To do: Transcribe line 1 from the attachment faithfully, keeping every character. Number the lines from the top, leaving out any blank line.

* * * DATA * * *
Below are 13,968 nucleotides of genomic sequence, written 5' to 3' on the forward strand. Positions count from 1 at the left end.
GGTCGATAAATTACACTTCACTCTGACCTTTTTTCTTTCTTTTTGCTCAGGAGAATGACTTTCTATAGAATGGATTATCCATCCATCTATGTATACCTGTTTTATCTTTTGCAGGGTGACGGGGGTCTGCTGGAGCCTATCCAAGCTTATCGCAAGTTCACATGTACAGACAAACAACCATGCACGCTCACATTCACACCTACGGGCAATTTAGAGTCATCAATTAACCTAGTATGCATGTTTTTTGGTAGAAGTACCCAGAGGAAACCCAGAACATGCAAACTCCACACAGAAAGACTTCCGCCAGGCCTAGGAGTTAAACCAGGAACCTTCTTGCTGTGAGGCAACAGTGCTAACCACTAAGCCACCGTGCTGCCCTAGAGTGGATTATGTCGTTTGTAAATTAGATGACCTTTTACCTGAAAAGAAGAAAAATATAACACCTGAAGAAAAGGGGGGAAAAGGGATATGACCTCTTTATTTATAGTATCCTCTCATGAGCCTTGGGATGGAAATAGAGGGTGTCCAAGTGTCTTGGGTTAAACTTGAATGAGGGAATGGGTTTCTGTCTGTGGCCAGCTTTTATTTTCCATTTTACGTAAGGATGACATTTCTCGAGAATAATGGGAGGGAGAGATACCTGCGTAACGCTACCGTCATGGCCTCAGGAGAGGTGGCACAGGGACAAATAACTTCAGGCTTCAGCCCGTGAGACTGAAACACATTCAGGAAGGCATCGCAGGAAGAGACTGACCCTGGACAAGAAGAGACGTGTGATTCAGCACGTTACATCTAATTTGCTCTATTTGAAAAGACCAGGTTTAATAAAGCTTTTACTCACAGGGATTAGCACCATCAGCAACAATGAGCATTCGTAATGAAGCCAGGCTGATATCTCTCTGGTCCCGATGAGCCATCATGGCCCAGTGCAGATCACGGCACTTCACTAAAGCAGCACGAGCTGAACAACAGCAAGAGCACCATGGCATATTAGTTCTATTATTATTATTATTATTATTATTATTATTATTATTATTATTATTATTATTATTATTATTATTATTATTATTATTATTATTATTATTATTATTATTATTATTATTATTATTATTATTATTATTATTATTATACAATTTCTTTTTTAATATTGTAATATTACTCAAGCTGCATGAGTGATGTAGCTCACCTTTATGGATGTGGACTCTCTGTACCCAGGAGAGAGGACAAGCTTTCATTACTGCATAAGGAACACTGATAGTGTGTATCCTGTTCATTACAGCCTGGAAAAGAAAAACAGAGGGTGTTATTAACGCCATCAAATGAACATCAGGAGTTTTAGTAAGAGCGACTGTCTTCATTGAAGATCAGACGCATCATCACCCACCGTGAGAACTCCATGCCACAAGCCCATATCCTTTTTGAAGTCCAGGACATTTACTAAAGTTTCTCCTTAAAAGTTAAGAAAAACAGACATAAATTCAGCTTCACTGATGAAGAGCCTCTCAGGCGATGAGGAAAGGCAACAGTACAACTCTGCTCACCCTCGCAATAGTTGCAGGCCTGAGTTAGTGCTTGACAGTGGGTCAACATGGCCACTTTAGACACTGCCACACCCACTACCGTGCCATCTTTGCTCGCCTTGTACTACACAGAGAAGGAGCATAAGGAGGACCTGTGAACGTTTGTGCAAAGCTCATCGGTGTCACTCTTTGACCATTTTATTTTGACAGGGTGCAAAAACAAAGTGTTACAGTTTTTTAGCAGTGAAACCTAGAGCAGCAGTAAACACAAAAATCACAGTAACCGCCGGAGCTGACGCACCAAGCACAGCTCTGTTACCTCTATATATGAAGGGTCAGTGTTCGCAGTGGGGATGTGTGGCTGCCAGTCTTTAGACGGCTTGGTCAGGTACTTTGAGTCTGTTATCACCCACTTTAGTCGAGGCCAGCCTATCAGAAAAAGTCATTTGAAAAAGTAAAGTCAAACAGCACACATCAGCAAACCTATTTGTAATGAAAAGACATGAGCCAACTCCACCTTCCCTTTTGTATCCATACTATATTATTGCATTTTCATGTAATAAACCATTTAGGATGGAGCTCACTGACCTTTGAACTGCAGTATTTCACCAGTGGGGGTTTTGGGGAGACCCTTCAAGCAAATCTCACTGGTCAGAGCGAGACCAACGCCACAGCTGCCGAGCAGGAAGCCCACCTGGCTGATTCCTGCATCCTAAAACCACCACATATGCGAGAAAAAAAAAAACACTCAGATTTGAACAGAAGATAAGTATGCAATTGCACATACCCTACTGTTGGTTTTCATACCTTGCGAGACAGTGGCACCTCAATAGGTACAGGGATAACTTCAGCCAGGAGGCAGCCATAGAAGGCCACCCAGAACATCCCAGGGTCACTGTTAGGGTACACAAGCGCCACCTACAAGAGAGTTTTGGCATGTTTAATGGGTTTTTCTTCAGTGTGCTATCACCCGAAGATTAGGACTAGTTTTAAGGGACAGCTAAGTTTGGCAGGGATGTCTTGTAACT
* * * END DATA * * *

Below are 13,968 nucleotides of genomic sequence, written 5' to 3' on the forward strand. Positions count from 1 at the left end.